Seismic design spectra for different soil classes
This paper investigates the validity of the soil class dependent spectral shape factors used to calculate seismic design actions in the New Zealand seismic design standard NZS1170.5, which currently specifies seismic design spectra corresponding to five different soil classes. According to the current provisions stipulated in NZS1170.5, for all natural periods, the seismic demand for structures on soft soil is either equal to or greater than that for structures on hard soil. This is opposite to the basic structural dynamics theory which suggests that an increase in stiffness of a system results in an increase in the acceleration response. In this pretext, a numerical parametric study is undertaken using a nonlinear site response analysis tool in order to capture the effect of soil characteristics on structural seismic demand and to scrutinize the validity of the current site specific seismic design spectra. It is identified that the level of input ground motion intensity and shear stiffness of the soil deposit (represented by its shear wave velocity Vs) greatly affect the maximum acceleration and frequency content of the surface motion. The study found some shortfalls in the way the current code defines seismic design demand, in particular the hierarchy of soil stiffness at low structural periods. It was found that stiff soils generally tend to have a higher spectral acceleration response in comparison to soft soils although this trend is less prominent for high intensity bed rock motions. It was also found that for medium to hard soils the spectral acceleration response at short period is grossly underestimated by the current NZS1170.5 provisions. Based on the outcomes of the parametric numerical analyses, a revised strategy to determine structural seismic demand for different soil classes is proposed and its application is demonstrated through an example.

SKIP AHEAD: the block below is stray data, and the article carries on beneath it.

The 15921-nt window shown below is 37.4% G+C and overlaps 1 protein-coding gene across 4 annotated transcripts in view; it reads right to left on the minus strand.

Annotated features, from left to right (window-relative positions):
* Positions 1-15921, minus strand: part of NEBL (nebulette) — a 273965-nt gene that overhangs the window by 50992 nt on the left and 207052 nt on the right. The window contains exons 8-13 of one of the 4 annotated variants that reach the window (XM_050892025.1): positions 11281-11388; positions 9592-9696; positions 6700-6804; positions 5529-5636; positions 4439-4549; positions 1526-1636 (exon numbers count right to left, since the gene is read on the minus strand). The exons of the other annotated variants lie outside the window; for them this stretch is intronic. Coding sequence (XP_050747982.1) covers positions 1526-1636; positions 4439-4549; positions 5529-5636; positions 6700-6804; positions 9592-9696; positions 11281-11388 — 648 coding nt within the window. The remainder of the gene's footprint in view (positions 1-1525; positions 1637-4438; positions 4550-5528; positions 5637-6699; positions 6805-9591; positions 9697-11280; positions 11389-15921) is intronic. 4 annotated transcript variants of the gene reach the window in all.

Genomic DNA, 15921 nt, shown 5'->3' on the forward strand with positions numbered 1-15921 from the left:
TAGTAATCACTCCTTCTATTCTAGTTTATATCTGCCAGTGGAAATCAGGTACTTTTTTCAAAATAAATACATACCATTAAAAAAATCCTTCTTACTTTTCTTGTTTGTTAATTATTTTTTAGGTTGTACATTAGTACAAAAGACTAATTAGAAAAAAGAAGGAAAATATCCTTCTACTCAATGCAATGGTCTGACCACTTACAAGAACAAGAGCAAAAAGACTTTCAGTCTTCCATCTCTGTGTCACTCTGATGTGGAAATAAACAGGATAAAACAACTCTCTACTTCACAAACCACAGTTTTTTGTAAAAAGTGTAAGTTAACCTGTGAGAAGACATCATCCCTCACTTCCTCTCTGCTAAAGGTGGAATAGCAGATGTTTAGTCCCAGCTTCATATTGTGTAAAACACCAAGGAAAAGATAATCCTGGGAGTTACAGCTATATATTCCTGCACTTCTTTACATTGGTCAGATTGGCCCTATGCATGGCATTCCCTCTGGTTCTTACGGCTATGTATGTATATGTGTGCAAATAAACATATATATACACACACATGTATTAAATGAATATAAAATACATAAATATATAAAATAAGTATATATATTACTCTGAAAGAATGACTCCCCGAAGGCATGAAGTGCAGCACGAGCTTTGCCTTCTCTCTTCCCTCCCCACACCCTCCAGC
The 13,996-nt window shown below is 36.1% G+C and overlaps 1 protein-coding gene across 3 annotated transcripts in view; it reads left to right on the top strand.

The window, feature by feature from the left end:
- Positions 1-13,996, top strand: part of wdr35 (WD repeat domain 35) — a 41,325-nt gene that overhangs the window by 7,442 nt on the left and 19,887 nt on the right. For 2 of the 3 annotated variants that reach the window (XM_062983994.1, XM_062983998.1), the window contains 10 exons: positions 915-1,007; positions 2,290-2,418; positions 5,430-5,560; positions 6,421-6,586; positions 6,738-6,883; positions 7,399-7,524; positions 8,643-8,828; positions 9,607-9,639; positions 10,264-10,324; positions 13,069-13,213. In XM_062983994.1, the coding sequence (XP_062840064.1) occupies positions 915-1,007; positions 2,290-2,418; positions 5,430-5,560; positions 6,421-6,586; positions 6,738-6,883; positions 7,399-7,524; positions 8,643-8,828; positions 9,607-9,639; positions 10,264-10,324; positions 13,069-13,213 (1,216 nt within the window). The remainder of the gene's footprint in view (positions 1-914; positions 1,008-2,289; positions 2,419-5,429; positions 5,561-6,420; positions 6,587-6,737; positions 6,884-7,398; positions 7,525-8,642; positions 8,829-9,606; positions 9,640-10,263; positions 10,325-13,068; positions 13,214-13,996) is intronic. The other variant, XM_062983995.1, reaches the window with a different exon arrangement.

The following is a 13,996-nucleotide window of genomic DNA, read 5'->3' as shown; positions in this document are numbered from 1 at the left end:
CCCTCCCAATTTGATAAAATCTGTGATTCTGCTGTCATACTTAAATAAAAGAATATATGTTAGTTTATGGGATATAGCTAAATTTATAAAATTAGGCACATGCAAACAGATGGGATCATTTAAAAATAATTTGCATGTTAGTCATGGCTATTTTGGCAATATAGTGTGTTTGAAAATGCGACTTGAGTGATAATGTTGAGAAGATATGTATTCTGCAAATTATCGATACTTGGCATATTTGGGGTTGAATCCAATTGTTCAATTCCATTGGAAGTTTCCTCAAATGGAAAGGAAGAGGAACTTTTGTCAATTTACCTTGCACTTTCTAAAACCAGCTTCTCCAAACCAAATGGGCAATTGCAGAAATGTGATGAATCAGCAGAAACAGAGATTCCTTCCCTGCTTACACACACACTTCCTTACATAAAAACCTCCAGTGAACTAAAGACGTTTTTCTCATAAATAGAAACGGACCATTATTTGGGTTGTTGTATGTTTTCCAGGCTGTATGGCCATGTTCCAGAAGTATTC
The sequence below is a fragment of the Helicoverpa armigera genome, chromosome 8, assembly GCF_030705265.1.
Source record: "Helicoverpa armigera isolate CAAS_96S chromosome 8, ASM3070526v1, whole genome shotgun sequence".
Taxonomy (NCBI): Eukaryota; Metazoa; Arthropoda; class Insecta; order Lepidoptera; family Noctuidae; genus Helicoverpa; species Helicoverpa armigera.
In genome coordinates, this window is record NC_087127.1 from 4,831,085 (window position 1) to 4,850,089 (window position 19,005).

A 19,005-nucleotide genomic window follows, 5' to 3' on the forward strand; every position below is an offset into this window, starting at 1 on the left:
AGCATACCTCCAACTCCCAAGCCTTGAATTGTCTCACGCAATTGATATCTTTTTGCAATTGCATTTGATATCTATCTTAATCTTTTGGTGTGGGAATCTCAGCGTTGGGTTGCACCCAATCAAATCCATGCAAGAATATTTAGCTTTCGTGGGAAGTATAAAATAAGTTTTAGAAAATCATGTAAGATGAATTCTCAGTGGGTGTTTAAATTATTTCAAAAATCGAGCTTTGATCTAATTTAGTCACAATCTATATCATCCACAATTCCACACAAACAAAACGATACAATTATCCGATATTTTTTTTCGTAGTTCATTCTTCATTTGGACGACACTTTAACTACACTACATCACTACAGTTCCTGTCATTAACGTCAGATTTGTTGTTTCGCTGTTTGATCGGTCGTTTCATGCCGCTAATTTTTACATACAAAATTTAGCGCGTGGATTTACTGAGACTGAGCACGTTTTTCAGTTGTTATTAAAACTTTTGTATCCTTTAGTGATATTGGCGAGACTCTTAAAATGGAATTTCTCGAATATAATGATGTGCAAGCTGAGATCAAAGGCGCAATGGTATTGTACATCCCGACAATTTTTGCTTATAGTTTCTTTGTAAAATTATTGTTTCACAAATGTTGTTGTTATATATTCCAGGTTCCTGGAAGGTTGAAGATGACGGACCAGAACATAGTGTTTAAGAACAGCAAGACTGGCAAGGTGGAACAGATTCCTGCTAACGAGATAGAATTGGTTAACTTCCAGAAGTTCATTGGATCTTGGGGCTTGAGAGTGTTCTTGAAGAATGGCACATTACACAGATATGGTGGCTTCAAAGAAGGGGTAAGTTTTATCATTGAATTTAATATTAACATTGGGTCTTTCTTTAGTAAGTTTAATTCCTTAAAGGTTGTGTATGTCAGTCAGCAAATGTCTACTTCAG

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Copyright (c) 2013 Rajesh P. Dhakal, Sheng-Lin Lin, Alexander K. Loye, Scott J. Evans
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